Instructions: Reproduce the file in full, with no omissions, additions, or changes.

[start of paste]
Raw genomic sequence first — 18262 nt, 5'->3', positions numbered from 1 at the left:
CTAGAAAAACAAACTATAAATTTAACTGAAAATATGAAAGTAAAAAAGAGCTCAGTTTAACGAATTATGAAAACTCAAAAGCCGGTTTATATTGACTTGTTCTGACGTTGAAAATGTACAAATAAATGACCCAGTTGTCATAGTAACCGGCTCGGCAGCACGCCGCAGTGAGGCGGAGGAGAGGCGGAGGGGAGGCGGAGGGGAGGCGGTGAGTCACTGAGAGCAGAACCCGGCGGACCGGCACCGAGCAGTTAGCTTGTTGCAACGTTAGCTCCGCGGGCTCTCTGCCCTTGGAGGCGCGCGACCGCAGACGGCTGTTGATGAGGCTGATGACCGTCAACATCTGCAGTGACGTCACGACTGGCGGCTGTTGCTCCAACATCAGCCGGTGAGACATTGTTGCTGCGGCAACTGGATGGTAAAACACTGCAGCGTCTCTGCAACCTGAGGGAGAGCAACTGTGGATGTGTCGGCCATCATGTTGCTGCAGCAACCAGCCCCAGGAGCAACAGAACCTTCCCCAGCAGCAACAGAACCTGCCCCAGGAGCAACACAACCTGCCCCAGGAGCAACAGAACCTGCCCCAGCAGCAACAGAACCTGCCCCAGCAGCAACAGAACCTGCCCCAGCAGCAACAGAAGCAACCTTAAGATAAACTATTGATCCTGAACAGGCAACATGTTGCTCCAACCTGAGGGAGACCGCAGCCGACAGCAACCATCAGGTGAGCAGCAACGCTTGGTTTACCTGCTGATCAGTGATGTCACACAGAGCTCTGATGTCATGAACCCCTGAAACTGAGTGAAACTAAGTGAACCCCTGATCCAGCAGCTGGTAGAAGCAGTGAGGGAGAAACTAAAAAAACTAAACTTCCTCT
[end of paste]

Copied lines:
Raw genomic sequence first — 18262 nt, 5'->3', positions numbered from 1 at the left:
CTAGAAAAACAAACTATAAATTTAACTGAAAATATGAAAGTAAAAAAGAGCTCAGTTTAACGAATTATGAAAACTCAAAAGCCGGTTTATATTGACTTGTTCTGACGTTGAAAATGTACAAATAAATGACCCAGTTGTCATAGTAACCGGCTCGGCAGCACGCCGCAGTGAGGCGGAGGAGAGGCGGAGGGGAGGCGGAGGGGAGGCGGTGAGTCACTGAGAGCAGAACCCGGCGGACCGGCACCGAGCAGTTAGCTTGTTGCAACGTTAGCTCCGCGGGCTCTCTGCCCTTGGAGGCGCGCGACCGCAGACGGCTGTTGATGAGGCTGATGACCGTCAACATCTGCAGTGACGTCACGACTGGCGGCTGTTGCTCCAACATCAGCCGGTGAGACATTGTTGCTGCGGCAACTGGATGGTAAAACACTGCAGCGTCTCTGCAACCTGAGGGAGAGCAACTGTGGATGTGTCGGCCATCATGTTGCTGCAGCAACCAGCCCCAGGAGCAACAGAACCTTCCCCAGCAGCAACAGAACCTGCCCCAGGAGCAACACAACCTGCCCCAGGAGCAACAGAACCTGCCCCAGCAGCAACAGAACCTGCCCCAGCAGCAACAGAACCTGCCCCAGCAGCAACAGAAGCAACCTTAAGATAAACTATTGATCCTGAACAGGCAACATGTTGCTCCAACCTGAGGGAGACCGCAGCCGACAGCAACCATCAGGTGAGCAGCAACGCTTGGTTTACCTGCTGATCAGTGATGTCACACAGAGCTCTGATGTCATGAACCCCTGAAACTGAGTGAAACTAAGTGAACCCCTGATCCAGCAGCTGGTAGAAGCAGTGAGGGAGAAACTAAAAAAACTAAACTTCCTCT